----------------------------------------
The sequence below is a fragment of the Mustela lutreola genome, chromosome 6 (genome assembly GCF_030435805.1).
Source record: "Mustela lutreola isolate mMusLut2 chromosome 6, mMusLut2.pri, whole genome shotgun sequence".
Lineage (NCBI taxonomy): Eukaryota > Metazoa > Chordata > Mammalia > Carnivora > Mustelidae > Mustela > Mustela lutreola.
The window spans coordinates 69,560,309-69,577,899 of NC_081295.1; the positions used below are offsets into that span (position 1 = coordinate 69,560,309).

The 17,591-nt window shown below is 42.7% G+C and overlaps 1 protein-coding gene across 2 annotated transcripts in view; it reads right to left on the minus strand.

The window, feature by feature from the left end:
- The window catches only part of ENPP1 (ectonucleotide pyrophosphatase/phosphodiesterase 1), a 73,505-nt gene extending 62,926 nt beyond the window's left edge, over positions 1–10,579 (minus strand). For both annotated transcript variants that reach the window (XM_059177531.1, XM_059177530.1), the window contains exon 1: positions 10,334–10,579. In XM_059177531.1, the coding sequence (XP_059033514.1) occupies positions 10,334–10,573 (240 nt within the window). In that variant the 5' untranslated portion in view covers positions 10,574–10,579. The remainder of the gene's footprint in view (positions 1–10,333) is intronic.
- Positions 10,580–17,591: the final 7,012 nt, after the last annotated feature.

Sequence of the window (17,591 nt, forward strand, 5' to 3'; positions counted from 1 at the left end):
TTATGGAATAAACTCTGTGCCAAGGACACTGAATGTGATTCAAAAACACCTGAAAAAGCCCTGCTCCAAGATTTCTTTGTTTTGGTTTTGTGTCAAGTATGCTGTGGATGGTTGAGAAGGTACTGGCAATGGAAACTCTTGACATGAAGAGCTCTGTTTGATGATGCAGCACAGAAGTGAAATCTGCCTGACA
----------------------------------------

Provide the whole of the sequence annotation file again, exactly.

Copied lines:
The sequence below is a fragment of the Mustela lutreola genome, chromosome 6 (genome assembly GCF_030435805.1).
Source record: "Mustela lutreola isolate mMusLut2 chromosome 6, mMusLut2.pri, whole genome shotgun sequence".
Lineage (NCBI taxonomy): Eukaryota > Metazoa > Chordata > Mammalia > Carnivora > Mustelidae > Mustela > Mustela lutreola.
The window spans coordinates 69,560,309-69,577,899 of NC_081295.1; the positions used below are offsets into that span (position 1 = coordinate 69,560,309).

The 17,591-nt window shown below is 42.7% G+C and overlaps 1 protein-coding gene across 2 annotated transcripts in view; it reads right to left on the minus strand.

The window, feature by feature from the left end:
- The window catches only part of ENPP1 (ectonucleotide pyrophosphatase/phosphodiesterase 1), a 73,505-nt gene extending 62,926 nt beyond the window's left edge, over positions 1–10,579 (minus strand). For both annotated transcript variants that reach the window (XM_059177531.1, XM_059177530.1), the window contains exon 1: positions 10,334–10,579. In XM_059177531.1, the coding sequence (XP_059033514.1) occupies positions 10,334–10,573 (240 nt within the window). In that variant the 5' untranslated portion in view covers positions 10,574–10,579. The remainder of the gene's footprint in view (positions 1–10,333) is intronic.
- Positions 10,580–17,591: the final 7,012 nt, after the last annotated feature.

Sequence of the window (17,591 nt, forward strand, 5' to 3'; positions counted from 1 at the left end):
TTATGGAATAAACTCTGTGCCAAGGACACTGAATGTGATTCAAAAACACCTGAAAAAGCCCTGCTCCAAGATTTCTTTGTTTTGGTTTTGTGTCAAGTATGCTGTGGATGGTTGAGAAGGTACTGGCAATGGAAACTCTTGACATGAAGAGCTCTGTTTGATGATGCAGCACAGAAGTGAAATCTGCCTGACA